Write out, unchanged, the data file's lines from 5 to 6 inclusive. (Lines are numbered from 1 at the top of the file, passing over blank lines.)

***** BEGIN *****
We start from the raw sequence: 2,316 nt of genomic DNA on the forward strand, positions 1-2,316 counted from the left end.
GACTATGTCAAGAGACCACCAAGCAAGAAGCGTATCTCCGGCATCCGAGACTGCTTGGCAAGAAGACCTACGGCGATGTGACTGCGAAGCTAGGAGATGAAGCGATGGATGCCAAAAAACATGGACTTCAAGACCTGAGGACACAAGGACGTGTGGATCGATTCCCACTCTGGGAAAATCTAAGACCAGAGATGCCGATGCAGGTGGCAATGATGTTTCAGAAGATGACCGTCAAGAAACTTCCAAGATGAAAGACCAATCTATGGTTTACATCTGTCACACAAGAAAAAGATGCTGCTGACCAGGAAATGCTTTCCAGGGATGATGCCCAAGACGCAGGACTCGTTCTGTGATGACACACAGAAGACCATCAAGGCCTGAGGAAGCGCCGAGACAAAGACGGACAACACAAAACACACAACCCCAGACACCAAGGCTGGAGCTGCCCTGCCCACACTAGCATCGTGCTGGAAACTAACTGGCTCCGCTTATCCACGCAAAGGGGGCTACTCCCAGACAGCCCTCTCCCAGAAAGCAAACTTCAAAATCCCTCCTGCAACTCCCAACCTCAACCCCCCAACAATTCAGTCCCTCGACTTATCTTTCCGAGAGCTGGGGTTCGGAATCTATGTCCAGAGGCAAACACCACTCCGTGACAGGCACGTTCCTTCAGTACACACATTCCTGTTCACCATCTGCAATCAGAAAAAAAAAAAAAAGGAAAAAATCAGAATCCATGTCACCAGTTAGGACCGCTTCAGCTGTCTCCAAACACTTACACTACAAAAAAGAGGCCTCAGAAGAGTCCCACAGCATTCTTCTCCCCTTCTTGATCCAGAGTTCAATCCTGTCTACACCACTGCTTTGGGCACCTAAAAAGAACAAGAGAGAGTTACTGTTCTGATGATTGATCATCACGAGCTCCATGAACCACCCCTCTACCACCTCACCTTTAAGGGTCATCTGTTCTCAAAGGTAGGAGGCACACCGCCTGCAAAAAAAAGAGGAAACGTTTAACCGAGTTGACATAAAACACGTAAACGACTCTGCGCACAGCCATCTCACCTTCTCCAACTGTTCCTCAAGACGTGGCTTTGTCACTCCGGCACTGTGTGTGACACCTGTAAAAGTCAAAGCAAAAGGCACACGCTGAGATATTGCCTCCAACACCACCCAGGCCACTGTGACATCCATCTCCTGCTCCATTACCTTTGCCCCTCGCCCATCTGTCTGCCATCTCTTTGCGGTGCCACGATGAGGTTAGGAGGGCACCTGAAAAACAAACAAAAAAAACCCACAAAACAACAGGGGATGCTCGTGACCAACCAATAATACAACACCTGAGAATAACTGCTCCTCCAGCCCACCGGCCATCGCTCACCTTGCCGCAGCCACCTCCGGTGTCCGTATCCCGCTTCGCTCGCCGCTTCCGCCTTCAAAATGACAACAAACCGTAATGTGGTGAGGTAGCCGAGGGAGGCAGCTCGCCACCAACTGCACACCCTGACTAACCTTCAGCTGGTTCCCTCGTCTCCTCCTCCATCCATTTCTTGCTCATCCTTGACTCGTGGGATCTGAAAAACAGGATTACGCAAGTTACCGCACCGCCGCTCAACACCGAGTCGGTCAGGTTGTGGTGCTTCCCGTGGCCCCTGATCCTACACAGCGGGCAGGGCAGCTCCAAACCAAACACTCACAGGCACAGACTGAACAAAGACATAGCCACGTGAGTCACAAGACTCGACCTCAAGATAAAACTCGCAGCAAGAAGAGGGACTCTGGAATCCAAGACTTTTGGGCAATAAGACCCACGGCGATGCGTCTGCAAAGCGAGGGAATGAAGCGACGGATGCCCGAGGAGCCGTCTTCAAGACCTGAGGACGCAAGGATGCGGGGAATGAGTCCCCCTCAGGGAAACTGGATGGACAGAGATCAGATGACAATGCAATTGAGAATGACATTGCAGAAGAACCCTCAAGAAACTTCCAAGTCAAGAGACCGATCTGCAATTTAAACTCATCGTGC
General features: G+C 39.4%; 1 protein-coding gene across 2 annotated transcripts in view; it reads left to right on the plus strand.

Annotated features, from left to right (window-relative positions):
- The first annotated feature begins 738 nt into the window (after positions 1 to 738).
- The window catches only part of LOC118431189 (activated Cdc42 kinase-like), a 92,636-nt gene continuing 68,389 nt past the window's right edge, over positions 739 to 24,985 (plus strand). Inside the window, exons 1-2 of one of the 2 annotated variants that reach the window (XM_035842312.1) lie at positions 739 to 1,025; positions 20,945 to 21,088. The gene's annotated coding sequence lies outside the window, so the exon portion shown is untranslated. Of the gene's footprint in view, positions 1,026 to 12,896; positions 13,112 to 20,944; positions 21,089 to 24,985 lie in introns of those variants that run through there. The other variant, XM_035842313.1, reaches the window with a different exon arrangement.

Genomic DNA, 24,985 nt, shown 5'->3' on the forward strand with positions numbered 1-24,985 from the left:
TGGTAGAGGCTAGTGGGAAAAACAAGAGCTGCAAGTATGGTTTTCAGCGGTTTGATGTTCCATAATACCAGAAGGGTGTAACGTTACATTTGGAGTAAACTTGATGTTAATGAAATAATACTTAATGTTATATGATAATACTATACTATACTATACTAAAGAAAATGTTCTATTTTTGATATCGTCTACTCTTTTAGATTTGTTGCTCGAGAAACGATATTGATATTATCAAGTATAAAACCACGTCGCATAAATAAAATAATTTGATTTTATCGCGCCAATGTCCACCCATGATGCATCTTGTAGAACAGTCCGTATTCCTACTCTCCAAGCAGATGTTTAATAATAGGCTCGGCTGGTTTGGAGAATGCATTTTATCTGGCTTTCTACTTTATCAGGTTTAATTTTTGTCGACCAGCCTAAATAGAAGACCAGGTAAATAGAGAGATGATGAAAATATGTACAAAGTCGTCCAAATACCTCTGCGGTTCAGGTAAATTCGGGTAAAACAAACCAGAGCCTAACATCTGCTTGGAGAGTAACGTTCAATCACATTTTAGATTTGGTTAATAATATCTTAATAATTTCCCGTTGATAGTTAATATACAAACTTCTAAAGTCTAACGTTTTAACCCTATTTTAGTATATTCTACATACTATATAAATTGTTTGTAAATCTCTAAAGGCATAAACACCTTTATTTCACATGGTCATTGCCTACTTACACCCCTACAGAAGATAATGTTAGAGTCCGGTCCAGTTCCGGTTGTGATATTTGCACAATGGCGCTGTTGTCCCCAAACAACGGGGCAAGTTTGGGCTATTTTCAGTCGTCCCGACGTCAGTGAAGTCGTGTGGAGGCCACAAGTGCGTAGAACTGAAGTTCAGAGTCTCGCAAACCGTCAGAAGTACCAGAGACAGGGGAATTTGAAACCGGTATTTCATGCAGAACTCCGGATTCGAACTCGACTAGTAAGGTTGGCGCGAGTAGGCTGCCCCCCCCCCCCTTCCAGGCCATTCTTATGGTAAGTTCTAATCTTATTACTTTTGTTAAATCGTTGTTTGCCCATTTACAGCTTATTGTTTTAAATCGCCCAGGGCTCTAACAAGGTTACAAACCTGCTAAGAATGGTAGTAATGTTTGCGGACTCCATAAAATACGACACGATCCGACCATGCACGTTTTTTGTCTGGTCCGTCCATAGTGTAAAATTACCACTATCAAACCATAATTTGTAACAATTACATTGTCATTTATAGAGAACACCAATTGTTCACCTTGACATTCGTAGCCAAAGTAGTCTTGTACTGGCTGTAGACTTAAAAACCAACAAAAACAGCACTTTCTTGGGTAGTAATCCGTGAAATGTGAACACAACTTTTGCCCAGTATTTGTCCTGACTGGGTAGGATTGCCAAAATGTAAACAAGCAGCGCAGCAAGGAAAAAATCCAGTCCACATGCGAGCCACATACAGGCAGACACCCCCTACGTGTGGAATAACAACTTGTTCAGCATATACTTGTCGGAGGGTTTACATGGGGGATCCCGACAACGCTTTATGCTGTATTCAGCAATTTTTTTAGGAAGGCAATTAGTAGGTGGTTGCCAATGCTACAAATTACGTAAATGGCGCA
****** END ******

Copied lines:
- The first annotated feature begins 738 nt into the window (after positions 1 to 738).
- The window catches only part of LOC118431189 (activated Cdc42 kinase-like), a 92,636-nt gene continuing 68,389 nt past the window's right edge, over positions 739 to 24,985 (plus strand). Inside the window, exons 1-2 of one of the 2 annotated variants that reach the window (XM_035842312.1) lie at positions 739 to 1,025; positions 20,945 to 21,088. The gene's annotated coding sequence lies outside the window, so the exon portion shown is untranslated. Of the gene's footprint in view, positions 1,026 to 12,896; positions 13,112 to 20,944; positions 21,089 to 24,985 lie in introns of those variants that run through there. The other variant, XM_035842313.1, reaches the window with a different exon arrangement.